Delay on business rates relief causes 'panic' for London firms

 
Helen Cahill
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Warnings Given As April Business Rate Rise Threatens UK High Streets
There are worries about how business rates changes will affect small firms (Source: Getty)

The distribution of business rates relief has been delayed, causing "panic" for small firms across the capital.

Business rates were revaluated in April and are sky-rocketing for many companies in London.

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In his Spring Budget, chancellor Philip Hammond promised funding of £300m for councils to give to businesses hardest hit by the property tax revalutaion.

However, there are now concerns that businesses are not receiving the relief, despite £25m of the funding set to be distributed this year.

Read more: Javid denies business rates tax grab, says Treasury lost money last time

The London borough of Tower Hamlets has said it is waiting for the government to confirm the regulations around the scheme, and that it will not be able to distribute funds until it receives more guidance, according to business rates specialists CVS.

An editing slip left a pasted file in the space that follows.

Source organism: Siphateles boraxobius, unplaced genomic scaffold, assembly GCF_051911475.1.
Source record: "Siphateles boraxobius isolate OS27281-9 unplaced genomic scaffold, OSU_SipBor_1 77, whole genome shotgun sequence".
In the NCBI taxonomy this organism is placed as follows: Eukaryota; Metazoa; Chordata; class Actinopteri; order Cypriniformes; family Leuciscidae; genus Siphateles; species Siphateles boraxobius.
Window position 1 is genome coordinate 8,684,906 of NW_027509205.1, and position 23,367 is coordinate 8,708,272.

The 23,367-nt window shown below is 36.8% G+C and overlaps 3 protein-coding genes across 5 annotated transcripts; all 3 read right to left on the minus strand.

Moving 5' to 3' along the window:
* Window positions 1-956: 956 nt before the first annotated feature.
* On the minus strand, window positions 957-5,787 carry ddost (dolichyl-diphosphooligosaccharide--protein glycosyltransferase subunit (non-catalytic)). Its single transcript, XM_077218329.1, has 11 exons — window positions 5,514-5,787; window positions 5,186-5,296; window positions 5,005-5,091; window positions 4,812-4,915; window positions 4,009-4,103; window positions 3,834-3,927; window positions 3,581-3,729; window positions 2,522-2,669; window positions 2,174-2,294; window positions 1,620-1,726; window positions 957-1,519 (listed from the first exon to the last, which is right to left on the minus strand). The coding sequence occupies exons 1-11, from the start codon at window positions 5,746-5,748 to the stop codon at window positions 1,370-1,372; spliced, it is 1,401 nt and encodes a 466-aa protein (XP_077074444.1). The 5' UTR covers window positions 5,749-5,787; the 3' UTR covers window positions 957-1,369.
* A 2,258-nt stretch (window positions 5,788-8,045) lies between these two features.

Mike Cherry, national chairman of the Federation of Small Businesses (FSB), said: "Small businesses were given a cast iron guarantee that the General Election would not delay implementation of rates relief initiatives."

Read more: Sainsbury's superstores set for £40m business rates tax cut

He said London boroughs should not be chasing businesses for their oversized property tax bills if they have not yet started distributing the funds from Hammond's relief package.

"FSB calls on government to issue guidance to local authorities that puts a moratorium on pursuing small businesses for these incorrect bills, which would be refunded as soon as a local authority gets its house in order," Cherry said.

Legally, councils are able to change the tax bills of businesses, CVS said. However, local authorities have not had a guarantee that the government will return the money.

Mark Rigby, chief executive of CVS, said: "A common sense approach here is needed. The money to help those most in need is coming from government and there is no reason why revised tax demands shouldn't have been sent out by local councils by now.

"These delays are simply causing panic, confusion and alarm for small firms."

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